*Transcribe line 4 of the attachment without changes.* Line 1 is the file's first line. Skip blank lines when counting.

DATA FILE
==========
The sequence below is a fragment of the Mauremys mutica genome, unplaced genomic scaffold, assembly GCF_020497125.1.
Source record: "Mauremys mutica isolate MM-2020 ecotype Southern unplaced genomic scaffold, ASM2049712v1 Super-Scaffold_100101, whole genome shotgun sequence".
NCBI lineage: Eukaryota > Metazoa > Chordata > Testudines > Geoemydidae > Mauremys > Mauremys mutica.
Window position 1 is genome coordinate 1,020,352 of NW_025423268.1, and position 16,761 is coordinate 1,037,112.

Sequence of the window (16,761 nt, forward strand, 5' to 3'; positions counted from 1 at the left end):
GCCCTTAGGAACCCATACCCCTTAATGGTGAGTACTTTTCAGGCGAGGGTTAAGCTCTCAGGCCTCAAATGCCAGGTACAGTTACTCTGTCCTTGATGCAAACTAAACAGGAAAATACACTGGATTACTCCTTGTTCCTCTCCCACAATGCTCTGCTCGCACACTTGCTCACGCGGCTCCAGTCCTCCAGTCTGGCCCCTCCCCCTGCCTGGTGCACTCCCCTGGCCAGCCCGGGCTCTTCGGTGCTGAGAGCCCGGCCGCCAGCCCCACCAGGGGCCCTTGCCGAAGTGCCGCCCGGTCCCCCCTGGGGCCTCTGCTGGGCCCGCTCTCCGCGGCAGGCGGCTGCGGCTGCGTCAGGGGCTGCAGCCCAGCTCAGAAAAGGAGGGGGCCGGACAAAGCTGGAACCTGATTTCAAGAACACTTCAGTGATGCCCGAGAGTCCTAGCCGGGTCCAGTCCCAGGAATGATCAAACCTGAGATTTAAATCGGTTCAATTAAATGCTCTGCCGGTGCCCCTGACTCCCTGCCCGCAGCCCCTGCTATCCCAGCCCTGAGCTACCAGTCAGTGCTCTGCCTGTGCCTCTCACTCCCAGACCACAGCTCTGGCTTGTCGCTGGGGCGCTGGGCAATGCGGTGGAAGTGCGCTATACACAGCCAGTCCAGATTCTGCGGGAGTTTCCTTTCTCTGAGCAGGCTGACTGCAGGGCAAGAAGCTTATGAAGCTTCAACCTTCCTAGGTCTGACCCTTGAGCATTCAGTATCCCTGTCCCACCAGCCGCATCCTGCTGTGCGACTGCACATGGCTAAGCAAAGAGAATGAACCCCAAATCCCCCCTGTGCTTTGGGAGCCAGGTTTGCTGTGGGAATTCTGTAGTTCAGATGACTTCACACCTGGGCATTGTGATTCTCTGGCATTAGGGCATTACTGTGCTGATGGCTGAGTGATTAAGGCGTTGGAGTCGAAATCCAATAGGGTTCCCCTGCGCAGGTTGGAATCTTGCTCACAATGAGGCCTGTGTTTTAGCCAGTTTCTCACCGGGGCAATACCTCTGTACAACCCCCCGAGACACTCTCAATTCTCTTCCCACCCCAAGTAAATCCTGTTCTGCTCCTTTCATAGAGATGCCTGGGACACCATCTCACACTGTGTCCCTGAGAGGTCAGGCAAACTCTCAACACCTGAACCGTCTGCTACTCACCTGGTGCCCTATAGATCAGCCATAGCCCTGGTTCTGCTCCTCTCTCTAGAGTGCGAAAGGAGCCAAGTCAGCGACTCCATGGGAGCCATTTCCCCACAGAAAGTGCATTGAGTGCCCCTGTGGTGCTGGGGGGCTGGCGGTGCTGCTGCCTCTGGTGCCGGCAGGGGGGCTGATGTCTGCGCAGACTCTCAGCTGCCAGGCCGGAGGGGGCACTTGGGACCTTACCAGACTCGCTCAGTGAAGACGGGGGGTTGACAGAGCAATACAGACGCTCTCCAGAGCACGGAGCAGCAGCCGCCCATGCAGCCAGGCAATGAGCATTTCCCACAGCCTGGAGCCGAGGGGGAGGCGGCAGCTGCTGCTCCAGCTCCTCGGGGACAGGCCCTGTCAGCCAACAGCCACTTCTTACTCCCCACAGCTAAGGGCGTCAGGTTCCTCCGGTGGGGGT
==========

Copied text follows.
Window position 1 is genome coordinate 1,020,352 of NW_025423268.1, and position 16,761 is coordinate 1,037,112.